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Logo of bmcvetresBioMed Centralsearchsubmit a manuscriptregisterthis articleBMC Veterinary Research
 
BMC Vet Res. 2012; 8: 122.
Published online Jul 25, 2012. doi:  10.1186/1746-6148-8-122
PMCID: PMC3414783
Genotyping and surveillance for scrapie in Finnish sheep
Maria Hautaniemi,corresponding author1 Hannele Tapiovaara,1 Sirkka-Liisa Korpenfelt,1 and Liisa Sihvonen1,2
1Research Department/Veterinary Virology, Finnish Food Safety Authority Evira, Mustialankatu 3, FI-00790, Helsinki, Finland
2Department of Veterinary Biosciences/Faculty of Veterinary Medicine, University of Helsinki, Agnes Sjöbergin katu 2, FI-00014, Helsinki, Finland
corresponding authorCorresponding author.
Maria Hautaniemi: maria.hautaniemi/at/evira.fi; Hannele Tapiovaara: hannele.tapiovaara/at/evira.fi; Sirkka-Liisa Korpenfelt: sirkka-liisa.korpenfelt/at/evira.fi; Liisa Sihvonen: liisa.sihvonen/at/evira.fi
Received May 11, 2011; Accepted July 25, 2012.
Abstract
Background
The progression of scrapie is known to be influenced by the amino acid polymorphisms of the host prion protein (PrP) gene. There is no breeding programme for TSE resistance in sheep in Finland, but a scrapie control programme has been in place since 1995.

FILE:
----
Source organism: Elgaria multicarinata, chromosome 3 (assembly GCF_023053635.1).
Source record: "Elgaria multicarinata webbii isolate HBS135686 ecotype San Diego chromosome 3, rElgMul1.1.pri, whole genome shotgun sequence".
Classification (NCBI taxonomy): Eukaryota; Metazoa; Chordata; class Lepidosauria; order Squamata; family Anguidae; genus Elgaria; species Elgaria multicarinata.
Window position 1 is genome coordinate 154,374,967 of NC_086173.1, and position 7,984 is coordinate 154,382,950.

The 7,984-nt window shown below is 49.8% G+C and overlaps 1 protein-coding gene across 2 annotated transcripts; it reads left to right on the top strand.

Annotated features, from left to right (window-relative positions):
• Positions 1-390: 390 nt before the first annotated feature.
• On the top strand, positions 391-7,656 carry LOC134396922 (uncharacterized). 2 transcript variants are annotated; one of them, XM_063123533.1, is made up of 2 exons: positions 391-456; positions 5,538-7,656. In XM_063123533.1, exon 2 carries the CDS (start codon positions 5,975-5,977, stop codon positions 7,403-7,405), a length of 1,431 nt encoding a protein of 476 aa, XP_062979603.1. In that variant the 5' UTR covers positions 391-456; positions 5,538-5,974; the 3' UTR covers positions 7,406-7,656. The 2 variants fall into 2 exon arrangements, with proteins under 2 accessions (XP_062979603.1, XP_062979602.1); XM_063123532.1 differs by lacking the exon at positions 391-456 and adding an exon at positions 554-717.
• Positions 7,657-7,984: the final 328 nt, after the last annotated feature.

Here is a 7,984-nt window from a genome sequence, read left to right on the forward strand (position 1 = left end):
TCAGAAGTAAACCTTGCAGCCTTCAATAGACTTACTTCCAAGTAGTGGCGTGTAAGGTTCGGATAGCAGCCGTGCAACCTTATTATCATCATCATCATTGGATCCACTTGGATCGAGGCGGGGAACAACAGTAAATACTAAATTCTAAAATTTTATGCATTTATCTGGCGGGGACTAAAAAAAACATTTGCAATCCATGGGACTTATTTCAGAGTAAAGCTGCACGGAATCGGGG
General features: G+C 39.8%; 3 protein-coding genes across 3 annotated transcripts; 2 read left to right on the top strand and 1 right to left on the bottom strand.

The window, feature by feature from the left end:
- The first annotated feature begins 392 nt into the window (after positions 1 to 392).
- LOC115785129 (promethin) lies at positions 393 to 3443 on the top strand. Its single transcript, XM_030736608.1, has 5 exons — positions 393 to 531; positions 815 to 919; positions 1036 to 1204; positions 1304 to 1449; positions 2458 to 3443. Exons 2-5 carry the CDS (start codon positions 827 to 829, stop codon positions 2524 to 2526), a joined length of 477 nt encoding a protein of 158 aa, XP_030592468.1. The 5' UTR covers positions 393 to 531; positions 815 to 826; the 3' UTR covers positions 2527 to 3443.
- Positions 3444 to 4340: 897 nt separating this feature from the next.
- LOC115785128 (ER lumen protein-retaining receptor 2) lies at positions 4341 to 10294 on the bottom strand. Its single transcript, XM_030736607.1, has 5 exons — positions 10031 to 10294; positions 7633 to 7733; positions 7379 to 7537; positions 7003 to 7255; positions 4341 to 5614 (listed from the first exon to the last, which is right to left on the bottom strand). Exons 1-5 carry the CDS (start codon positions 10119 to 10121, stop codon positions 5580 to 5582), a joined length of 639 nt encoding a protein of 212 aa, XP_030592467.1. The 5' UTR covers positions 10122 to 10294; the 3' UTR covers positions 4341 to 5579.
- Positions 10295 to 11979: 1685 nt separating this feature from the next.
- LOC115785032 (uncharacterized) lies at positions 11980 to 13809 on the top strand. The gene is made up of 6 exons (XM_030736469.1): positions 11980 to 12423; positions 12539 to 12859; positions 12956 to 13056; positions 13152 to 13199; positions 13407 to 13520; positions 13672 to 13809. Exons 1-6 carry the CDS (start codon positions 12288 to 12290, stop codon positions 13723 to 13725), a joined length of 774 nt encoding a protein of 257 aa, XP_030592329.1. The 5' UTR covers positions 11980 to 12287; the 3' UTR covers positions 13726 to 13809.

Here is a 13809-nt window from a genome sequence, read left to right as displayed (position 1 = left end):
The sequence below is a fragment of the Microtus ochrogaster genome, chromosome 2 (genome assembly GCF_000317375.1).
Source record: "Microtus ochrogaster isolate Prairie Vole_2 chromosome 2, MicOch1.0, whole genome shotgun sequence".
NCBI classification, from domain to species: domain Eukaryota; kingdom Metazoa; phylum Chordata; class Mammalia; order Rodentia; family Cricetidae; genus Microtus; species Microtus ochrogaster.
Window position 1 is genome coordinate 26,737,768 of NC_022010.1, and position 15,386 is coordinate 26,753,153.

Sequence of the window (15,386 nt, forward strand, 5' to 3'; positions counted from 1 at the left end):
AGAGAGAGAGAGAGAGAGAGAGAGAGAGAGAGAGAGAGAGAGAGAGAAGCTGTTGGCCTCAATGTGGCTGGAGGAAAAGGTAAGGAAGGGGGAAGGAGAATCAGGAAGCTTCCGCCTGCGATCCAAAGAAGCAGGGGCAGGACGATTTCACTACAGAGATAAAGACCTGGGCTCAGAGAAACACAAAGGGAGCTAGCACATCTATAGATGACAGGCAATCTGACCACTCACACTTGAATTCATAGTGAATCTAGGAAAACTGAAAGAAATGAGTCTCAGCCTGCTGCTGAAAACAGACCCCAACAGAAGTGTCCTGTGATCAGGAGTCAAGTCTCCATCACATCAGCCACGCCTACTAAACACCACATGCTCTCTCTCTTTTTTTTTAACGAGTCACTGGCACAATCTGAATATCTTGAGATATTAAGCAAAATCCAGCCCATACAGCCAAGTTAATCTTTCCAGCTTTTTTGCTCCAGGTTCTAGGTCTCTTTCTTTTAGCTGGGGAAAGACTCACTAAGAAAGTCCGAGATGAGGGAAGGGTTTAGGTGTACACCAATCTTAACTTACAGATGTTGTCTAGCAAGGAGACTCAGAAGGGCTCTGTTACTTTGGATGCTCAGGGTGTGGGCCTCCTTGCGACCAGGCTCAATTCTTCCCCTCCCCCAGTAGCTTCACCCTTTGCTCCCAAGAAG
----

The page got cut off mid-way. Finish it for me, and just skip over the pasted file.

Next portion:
In this study we have analysed PrP genotypes of total of 928 purebred and crossbred sheep together with the data of scrapie survey carried out in Finland during 2002–2008 in order to gain knowledge of the genotype distribution and scrapie prevalence in Finnish sheep.
Results
The ARQ/ARQ genotype was the most common genotype in all breeds studied. ARR allele frequency was less than 12% in purebred Finnish sheep and in most genotypes heterozygous for ARR, the second allele was ARQ. The VRQ allele was not detected in the Grey race sheep of Kainuu or in the Aland sheep, and it was present in less than 6% of the Finnish Landrace sheep. Leucine was the most prominent amino acid found in codon 141. In addition, one novel prion dimorphisms of Q220L was detected. During the scrapie survey of over 15 000 sheep in 2002–2008, no classical scrapie cases and only five atypical scrapie cases were detected.
Conclusions
The results indicate that the Finnish sheep populations have genetically little resistance to classical scrapie, but no classical scrapie was detected during an extensive survey in 2002–2008. However, five atypical scrapie cases emerged; thus, the disease is present in the Finnish sheep population at a low level.
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